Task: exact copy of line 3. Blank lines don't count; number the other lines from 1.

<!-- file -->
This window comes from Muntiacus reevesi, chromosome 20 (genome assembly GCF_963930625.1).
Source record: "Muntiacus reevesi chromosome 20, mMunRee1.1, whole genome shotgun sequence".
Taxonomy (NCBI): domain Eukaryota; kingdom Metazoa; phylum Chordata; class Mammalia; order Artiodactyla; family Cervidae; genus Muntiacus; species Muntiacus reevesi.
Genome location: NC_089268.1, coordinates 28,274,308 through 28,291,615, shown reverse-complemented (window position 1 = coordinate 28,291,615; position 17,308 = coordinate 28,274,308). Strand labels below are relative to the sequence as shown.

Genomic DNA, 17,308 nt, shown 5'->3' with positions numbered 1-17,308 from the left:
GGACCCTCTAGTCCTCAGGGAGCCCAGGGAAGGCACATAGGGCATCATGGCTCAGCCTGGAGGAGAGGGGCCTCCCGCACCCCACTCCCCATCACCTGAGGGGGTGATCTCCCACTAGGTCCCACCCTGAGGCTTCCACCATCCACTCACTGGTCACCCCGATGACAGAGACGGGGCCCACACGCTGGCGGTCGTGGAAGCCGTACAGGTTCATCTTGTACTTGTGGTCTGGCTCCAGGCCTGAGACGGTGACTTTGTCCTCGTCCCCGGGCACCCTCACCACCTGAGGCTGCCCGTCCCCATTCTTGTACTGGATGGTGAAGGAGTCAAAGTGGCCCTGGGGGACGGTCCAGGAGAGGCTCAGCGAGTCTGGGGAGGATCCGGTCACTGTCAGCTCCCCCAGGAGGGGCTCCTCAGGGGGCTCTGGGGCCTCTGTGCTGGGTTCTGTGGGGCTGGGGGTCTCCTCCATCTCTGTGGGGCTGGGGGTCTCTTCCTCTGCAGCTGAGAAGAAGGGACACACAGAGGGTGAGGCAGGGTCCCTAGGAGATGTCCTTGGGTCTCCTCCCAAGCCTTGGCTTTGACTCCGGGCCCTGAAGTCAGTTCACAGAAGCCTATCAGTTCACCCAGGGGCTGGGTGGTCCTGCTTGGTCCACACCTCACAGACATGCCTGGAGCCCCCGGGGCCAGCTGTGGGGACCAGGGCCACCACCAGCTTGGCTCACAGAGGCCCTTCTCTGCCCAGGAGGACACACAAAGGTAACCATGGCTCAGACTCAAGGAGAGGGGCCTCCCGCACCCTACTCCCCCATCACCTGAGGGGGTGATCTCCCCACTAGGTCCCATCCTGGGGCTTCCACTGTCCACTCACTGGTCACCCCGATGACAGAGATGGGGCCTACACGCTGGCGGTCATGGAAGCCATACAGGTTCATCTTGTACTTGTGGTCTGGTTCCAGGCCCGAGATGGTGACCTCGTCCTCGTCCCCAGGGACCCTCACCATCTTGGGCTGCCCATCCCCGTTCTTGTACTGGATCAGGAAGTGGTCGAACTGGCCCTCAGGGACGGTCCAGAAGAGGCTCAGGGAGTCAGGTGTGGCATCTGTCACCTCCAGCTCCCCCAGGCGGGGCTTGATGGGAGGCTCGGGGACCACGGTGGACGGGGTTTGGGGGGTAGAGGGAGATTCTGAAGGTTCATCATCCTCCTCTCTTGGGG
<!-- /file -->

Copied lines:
Taxonomy (NCBI): domain Eukaryota; kingdom Metazoa; phylum Chordata; class Mammalia; order Artiodactyla; family Cervidae; genus Muntiacus; species Muntiacus reevesi.